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The Not So Great
Cowboy Strike of 1883

by Clay Coppedge

In 1883, in the wild and wooly cowtown of Tascosa on the banks of the Canadian River, a group of cowboys got mad as hell and announced to the owners of five big Panhandle ranches that they weren’t going to take it anymore. They were going on strike, and they did. For a little more than two months in that year, somewhere between 160 and 200 cowboys (estimates vary widely) went on strike in what is generally known as the Great Cowboy Strike of 1883, though it didn’t turn out all that great.

The strike happened at a time when both the cattle business and the wild plains country of the Panhandle were in transition. The buffalo were gone and with them the Comanche, who depended on the buffalo. The cattle drives were over and the railroads had arrived. A lot of the old ranch owners were also gone, their places taken by investors, usually from another state or country. The LIT, LX, LS and Anchor-T ranches were the strikers’ target.

The cowboy life has always been romantic only to those not actively engaged in it. Cowboys of that day labored sunup to sundown in every kind of weather doing frequently dangerous work, eating two meals a day and sleeping on the ground unless they were among the pampered few who had tents. On average, they received $30 a month, or about a dollar a day.

In the old days before the syndicates and absentee owners took over, cowboys might be given some calves in addition to their pay, or they could take some mavericks (an unbranded calf or yearling) and work their own herds out on the range; many a future Panhandle rancher got his start that way.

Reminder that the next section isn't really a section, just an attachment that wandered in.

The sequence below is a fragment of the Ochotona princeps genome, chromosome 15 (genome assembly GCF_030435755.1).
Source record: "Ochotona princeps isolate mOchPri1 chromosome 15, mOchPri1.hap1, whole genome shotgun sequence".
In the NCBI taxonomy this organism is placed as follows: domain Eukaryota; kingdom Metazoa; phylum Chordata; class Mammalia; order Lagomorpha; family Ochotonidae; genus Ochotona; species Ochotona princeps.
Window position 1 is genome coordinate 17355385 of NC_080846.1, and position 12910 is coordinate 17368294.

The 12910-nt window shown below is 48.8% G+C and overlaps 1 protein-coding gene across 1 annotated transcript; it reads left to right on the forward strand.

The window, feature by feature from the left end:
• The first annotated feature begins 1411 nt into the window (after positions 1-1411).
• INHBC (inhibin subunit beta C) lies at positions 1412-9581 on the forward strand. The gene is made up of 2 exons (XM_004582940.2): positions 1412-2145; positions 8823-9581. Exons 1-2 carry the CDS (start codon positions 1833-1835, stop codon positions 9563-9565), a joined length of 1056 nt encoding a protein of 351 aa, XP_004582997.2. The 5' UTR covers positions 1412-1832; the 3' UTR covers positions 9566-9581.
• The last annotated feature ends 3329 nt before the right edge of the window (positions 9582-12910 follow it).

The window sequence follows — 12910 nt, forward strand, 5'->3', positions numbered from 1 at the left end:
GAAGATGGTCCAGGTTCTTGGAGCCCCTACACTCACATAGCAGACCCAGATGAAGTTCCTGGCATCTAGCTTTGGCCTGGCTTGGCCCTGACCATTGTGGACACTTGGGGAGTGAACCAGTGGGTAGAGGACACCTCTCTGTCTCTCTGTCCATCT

The syndicates put an end to all that up-by-the-bootstraps nonsense. They didn’t give away calves and all mavericks became property of the ranch. This change, more than salary, was at the heart of the cowboys’ discontent.

The cowboys asked for a raise in wages to $50 a month (though this would have been a cut in pay for some of the top hands) and the same wage for a “good” cook. Bosses would get $75. The strike was intended to disrupt the spring round-up but it did not, nor were the other ranches much affected by anything the cowboys did or did not do, though much was made of what they might do.

Newspapers in other states especially relished the idea of a Texas range war, and a class war to boot! “An ordinary cowboy is as explosive as a nitroglycerin bomb, and a good deal more dangerous. We shall watch with great interest, not caring much which side whips or gets whipped,” the Trinidad (Colorado) Weekly Advertiser commented.

But the strike came and went without a shot being fired. It ended with barely a whimper in early May after two-and-a-half months. The LE and T-Anchor ranches fired striking cowboys on the spot. The LS and LIT offered a small raise and fired anybody who didn’t accept it. The spring round-ups continued with replacement workers, of which there was plenty, and with cowboys who saw the handwriting on the wall and rejoined their old outfits.

The only lingering after-effects of the strike came in the form of some of Tascosa’s famous gunfights, which had their origins in the lingering animosities exposed or created by the strike. The cowboys simply ran out of money while the work went on without them. Some might look at it today and call the cowboys short-sighted or even foolish.

Novelist Elmer Kelton based his novel “The Day the Cowboys Quit” on the 1883 strike. He wrote, “There came a time that some men decided independence too costly when the wrong people had it, so they tried to mold others to a pattern of their own cutting. And when you crowd a man too far, he may do something in self defense that is not sensible, either.”

The strike has been identified by some scholars as a significant part of a wider international labor movement but historians generally view it today as an interesting but isolated incident that didn’t amount to much.
© Clay Coppedge December 5, 2014 Column
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